He had half forgotten, or more than half forgotten, that he ever laid hand upon Melissa. Of all unlikely things, that was the last that would have occurred to him to explain his son's estrangement. No; it might be that the boy himself, with that fond folly of which boys are capable, considered his happiness involved in the possession of some woman; or he was displeased with the share he had in the wealth and luxuries of his father's house; or he lacked advancement. Periander thought of everything but of the one thing which had made Lycophron's life bitter, and shaken to him the foundations of the earth.

When, however, all the ambassadors failed, and none could find out for him what the canker was which ravaged the young man's soul, and sent dangerous questionings and wonderings through all Corinth, Periander's hope began to turn into despair. To see his son, his heir and hope, living under his roof like a stranger, nay, like an enemy,

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momentary impression. What was Melissa to him? He had never known her. It was but as a tale heard one moment, forgotten the next. • He is tired, or he is out of temper,' said the easy-minded youth. “He does not take life easily, as I do.' • True,' said the father, he is not light-hearted like thee.' And so the meal went on, but shorn of half its pleasure.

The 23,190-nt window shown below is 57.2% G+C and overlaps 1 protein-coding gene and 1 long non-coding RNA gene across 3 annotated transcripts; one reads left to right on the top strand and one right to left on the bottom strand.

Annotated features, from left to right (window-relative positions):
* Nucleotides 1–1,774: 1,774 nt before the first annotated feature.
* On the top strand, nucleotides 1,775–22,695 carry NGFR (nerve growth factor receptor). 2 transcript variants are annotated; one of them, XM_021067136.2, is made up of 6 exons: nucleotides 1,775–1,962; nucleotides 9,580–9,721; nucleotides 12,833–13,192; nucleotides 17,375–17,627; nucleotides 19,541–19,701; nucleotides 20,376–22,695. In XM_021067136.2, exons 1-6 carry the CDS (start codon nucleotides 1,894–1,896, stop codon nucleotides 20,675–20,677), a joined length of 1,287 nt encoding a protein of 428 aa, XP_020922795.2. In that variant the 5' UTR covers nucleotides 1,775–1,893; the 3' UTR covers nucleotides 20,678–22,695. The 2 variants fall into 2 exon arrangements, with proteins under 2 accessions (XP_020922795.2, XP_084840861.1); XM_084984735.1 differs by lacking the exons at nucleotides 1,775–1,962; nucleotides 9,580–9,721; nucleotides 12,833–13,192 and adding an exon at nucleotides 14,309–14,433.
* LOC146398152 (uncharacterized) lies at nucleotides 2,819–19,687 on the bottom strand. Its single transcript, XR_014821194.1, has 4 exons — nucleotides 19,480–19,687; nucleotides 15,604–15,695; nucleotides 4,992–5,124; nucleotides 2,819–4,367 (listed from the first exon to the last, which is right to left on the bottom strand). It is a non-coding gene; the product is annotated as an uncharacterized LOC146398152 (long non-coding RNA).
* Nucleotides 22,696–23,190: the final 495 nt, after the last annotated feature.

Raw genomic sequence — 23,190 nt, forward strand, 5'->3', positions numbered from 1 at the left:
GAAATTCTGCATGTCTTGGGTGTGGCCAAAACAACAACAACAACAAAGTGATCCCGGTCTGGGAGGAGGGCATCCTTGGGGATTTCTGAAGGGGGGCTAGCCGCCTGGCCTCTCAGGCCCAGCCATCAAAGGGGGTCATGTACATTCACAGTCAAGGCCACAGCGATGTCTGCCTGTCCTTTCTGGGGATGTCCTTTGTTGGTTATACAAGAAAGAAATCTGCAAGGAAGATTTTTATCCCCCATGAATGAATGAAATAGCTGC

That evening Lycophron spent alone, shut up in his apartment, sternly eating a scanty morsel of all the dainties set before him, admitting no one, listening to the voices in his own heart and to the strange echoes that seemed to have got into the air and whispered about him-Periander killed her. He had a sister younger than himself, of no great account in the house, yet dear to the youth as the companion of his childhood. If Melissa had been such a one as Labda, what monster could have lifted a cruel hand against her? When he threw himself upon his bed in the verandah, and saw the stars shining in the clear and far-off blue, and heard the sounds of the city rising up into the silence of the night, it was to Lycophron as a cry of pain rising up to the serene gods who took no heed. How sure and stable had been his home to him, and the tranquil and stately town reigning over the waters, and all the tranquillity of the skies above; but under that calm indifferent sky, and in those guarded chambers, safe from rebellion, safe from storm and external danger, Periander had killed her. Across his boys in their cradles, he had stepped to shed their mother's blood. Lycophron was like Prometheus in the story, chained hand and foot to that place of torture, while these recollections and imaginations, more cruel than the vultures, came and plunged their sharp beaks in his heart. His young soul, devoid of all experience, incapable of philosophy, was distraught with pain. He had not force of mind to reflect that after all it was but a woman whose blood had been shed, and that Periander had slain many another, without offence to God or man; or that, as the head of the family and state, his father had the right to chastise all offenders even to death. Nothing of all this could Lycophron think of to soften the force of his passionate sortow. Periander had killed Melissa—nay more, and bitterer still, it was Periander himself whom Periander had slain.